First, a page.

I only have my tuna as sashimi or in a ceviche. I honestly can’t think of a single ‘cooked’ tuna dish that I truly love. If I really had to, I prefer to fully break down those meat fibers with a more aggressive cooking method such as braising, rather than going for something relatively quick such as grilling or pan-frying. I just find this fish too lean, readily turning tough and dry with the slightest application of heat.
Keeping it raw or as close to that state would be a totally different story on the other hand. As unpleasantly flaky as I find it when cooked, it really is unbelievably smooth left in raw preparations such as in this tartare.
Much like in any other ceviche recipe, this oriental tartare relies on just two key components – top-grade tuna and an excellent curing solution.
Given that you’ve already sourced for tuna of very good quality, let’s jump into our flavor-cure. Inspired by oriental flavors, this is a simple mix of soy sauce, brown sugar, sesame oil, chili oil, chopped scallions, and grated ginger.
Let me expand on these ingredients with some suggestions or alternatives:
Soy Sauce – a Japanese brand, Kikkoman to be more specific, has a very distinct fermented flavor that you’ll hardly find from more common types or brands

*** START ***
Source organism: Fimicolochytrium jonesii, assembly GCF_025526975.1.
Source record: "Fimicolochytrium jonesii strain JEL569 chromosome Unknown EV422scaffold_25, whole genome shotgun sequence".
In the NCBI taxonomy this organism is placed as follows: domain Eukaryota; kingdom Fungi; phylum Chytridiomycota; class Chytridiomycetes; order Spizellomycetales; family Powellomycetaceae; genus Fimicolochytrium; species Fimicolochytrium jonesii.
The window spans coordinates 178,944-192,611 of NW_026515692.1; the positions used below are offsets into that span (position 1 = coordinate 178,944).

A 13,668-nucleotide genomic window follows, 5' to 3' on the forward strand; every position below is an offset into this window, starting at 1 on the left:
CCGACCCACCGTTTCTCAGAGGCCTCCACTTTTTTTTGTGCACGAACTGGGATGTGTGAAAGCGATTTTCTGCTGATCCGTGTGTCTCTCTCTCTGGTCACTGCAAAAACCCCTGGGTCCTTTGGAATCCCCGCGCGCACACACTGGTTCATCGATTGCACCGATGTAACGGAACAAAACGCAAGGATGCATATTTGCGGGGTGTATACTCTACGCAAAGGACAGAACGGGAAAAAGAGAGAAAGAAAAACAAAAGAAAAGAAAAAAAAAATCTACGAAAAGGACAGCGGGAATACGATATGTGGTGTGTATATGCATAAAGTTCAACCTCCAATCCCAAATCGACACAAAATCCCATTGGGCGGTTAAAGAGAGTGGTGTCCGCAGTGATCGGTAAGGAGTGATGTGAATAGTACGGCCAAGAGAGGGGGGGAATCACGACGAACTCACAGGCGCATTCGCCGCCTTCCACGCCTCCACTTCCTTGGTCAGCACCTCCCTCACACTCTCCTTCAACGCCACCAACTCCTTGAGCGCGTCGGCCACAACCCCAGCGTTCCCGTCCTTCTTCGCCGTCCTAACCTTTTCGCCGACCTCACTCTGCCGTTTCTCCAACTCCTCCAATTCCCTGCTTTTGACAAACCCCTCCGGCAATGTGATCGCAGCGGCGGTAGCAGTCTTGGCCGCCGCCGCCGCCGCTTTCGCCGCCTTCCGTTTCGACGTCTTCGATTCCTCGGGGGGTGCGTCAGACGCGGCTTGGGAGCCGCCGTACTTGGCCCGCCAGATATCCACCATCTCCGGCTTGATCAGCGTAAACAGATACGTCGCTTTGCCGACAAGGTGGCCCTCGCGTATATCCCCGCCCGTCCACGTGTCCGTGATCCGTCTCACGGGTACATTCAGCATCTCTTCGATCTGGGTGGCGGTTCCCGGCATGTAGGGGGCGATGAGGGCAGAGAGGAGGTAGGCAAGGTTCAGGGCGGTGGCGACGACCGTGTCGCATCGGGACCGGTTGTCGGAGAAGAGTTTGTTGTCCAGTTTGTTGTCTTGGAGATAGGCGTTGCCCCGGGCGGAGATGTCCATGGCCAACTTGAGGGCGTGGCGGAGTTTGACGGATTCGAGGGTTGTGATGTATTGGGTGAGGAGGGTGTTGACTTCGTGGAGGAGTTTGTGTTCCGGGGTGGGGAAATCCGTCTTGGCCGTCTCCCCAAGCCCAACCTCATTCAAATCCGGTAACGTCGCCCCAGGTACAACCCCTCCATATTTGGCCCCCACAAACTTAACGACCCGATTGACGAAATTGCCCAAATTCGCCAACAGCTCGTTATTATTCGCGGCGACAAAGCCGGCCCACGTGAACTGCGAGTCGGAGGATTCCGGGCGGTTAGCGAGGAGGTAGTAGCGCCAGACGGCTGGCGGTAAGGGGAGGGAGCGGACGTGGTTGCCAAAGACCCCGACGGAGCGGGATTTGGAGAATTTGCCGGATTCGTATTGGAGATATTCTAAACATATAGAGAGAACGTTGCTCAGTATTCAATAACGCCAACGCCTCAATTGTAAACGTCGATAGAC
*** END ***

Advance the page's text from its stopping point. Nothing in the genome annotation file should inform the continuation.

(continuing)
Brown Sugar – can be replaced with white sugar or honey without much effect to the flavor
Sesame Oil – will keep the pieces of tuna smooth while also adding a very distinct smokiness. No other oil could come close in flavor.
Chili Oil – adds heat to the tartare without the sour note you’ll likely get from most commercially available brands of hot sauce. Fresh chopped chili may also be used but may prove to be overwhelming for some.
Chopped Scallions – adds that subtle onion flavor but less pungent. Onions or shallots minced very fine would be totally acceptable.
Ginger – adds a fresh cooling effect to this dish. Better grated using a citrus zester to make the bits nearly imperceptible to the tongue.
Also notice that unlike most ceviches, this cure does not include an acid component like lemon or lime juice. I intentionally left that as a last-minute addition to keep the proteins in the tuna from coagulating, making it tough and discolored with extended marination.
Give all the ingredients a thorough stir until the sugar fully dissolves before tossing the tuna in. As for the cut of tuna, go by the size that works for you. Just make them as uniform as you could to allow for even curing.
This tartare is actually good to serve at this point. Chilling it to let those flavors sink in would of course, be worth the extra wait.
Just before serving, simply squeeze a few drops of fresh lime juice into your tartare for some extra freshness.